Hadrian’s Garden: How Can I Believe in Monsters and Gods?

Hadrian’s Garden: How Can I Believe in Monsters and Gods? April 18, 2020

In popular culture, the term Pagan brings up images of monsters, magic, and temples to ancient gods—the stuff of fantasy novels or the alien beliefs of a bygone age. How could a reasonable person in today’s age of science and secularism believe in such things? Sometimes, after a few beers, someone I know will finally decide to ask me what I mean by calling myself a Pagan. Surely, I do not believe in such things? How could monsters and gods exist? Every Pagan I know has their own conceptions of these things, and I’ve heard many interesting theories, but what follows is how I see it.


When I was in sixth grade we had “ocean week” at my school. During a class on the deep sea, I remember a teacher talking about the giant oarfish. These fish live in the depths and rarely surface. Usually when they come to the surface it is because they are dying, so we still know very little about them. The longest one ever reported was 56 feet and the heaviest was 600 pounds.

A 23-foot giant oarfish found in 1996. Public domain photo by Wm. Leo Smith via Wikimedia Commons.

The teacher made an off-hand comment about how some people think this fish may be responsible for some reported sightings of sea serpents. The class went on and this idea was not brought up again, but 12-year-old me was so fascinated that I researched the idea in the library and at home. This research is also where I first heard of kraken, and I found more than one historian saying they believe the giant squid could be what spawned this myth. My middle school project at the end of that week was a paper on sea monsters and the real creatures that may have been mistaken for them.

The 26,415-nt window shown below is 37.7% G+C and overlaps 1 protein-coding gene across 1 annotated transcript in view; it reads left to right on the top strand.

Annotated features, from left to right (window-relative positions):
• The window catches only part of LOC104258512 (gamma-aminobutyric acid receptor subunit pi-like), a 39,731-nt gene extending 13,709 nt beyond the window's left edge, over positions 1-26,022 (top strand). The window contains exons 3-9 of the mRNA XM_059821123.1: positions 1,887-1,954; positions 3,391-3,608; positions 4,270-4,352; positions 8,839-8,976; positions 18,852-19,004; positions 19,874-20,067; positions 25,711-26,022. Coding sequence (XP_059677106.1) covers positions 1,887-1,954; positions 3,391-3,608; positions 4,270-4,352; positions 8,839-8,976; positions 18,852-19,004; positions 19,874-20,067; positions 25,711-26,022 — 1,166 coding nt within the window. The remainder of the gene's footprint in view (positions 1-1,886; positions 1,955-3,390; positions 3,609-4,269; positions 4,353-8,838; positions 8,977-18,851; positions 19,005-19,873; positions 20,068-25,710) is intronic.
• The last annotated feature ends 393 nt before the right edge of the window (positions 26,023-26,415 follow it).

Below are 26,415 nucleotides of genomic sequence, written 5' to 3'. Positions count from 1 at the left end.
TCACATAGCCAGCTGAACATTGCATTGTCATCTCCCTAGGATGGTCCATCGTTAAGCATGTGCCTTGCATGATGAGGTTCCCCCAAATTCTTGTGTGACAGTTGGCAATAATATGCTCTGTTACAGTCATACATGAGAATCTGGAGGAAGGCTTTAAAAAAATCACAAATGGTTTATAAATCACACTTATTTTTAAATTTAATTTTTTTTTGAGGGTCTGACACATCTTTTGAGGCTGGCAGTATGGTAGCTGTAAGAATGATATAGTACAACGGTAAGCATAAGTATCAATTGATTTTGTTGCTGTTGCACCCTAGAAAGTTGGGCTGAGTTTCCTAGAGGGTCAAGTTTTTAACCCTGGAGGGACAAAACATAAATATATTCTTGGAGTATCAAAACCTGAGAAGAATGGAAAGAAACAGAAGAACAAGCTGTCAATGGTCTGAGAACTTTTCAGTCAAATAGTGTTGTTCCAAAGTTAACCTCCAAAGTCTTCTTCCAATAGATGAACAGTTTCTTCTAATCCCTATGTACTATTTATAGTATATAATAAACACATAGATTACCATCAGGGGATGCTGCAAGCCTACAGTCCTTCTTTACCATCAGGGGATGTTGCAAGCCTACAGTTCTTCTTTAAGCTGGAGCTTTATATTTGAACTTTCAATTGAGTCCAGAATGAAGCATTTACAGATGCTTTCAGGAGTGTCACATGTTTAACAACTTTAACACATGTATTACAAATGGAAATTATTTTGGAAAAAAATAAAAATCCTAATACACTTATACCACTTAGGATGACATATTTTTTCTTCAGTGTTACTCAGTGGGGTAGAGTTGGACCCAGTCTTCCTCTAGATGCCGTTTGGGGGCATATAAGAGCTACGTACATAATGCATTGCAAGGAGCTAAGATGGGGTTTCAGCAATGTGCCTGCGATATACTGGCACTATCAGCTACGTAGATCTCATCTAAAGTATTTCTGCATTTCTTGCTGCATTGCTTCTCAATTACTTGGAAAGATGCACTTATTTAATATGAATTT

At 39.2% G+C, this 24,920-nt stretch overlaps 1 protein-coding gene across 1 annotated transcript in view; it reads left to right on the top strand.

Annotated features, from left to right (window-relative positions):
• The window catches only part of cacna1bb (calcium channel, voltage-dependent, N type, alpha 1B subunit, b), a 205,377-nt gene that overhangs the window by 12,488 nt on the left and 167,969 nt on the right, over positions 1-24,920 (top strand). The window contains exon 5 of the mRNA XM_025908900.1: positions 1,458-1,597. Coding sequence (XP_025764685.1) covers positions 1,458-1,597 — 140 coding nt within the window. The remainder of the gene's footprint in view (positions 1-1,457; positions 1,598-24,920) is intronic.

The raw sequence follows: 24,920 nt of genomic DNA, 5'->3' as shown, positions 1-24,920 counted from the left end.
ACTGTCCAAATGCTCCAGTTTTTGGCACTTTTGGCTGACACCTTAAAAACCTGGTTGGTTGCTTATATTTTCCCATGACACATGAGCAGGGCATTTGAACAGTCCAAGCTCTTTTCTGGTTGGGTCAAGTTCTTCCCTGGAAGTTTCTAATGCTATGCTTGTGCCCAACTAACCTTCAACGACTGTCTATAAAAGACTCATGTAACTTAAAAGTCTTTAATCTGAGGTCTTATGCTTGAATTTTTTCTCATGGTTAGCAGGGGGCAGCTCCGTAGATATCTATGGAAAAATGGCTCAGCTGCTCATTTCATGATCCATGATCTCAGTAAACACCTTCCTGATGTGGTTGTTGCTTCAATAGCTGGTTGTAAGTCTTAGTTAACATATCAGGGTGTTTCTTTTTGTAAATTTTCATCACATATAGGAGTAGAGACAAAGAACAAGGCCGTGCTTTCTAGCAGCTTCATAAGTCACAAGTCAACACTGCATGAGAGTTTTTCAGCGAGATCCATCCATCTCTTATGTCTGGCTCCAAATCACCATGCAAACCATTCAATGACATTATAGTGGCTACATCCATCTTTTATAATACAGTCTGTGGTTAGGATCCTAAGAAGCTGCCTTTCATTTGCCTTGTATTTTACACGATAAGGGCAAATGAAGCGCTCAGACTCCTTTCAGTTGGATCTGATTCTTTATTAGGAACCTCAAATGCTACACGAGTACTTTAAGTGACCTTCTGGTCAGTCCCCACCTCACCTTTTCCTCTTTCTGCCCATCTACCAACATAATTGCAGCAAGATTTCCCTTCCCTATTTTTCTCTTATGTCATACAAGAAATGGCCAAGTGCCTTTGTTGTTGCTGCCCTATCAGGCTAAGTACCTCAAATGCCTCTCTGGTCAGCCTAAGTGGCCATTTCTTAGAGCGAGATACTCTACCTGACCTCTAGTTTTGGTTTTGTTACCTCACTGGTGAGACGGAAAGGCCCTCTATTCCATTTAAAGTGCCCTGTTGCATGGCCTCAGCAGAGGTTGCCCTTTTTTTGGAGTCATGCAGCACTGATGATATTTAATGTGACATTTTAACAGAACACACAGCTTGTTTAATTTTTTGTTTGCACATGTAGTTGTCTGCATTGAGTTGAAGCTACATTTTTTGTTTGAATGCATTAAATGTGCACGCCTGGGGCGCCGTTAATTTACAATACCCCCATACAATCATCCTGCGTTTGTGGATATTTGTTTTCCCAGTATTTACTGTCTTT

A few years later I had the realization that these things were the monsters. When an ancient person found the washed-up 50-foot, 600-pound carcass of a Giant Oarfish they did not mistake it for a sea serpent because it is a sea serpent. With its long, sleek body, flamboyant dorsal fin, and plumage it even looks like the ornate sea serpents one finds in anime.

When a Viking sailor caught a rare glimpse of a 60-foot giant squid they did not mistake it for a kraken. That is a kraken. A giant squid is a huge cephalopod, which is exactly what a kraken is. The only difference is we have pictures and preserved specimens so people know the existence of a monstrous cephalopod is scientific fact. Here is an excerpt from the Old Norse bestiary Konungs Skuggsjá, written in Greenland in the Middle Ages:

“There is a fish that is still unmentioned, which it is scarcely advisable to speak about on account of its size, because it will seem to most people incredible. There are only a very few who can speak upon it clearly, because it is seldom near land nor appears where it may be seen by fishermen, and I suppose there are not many of this sort of fish in the sea. Most often in our tongue we call it kraken[1].”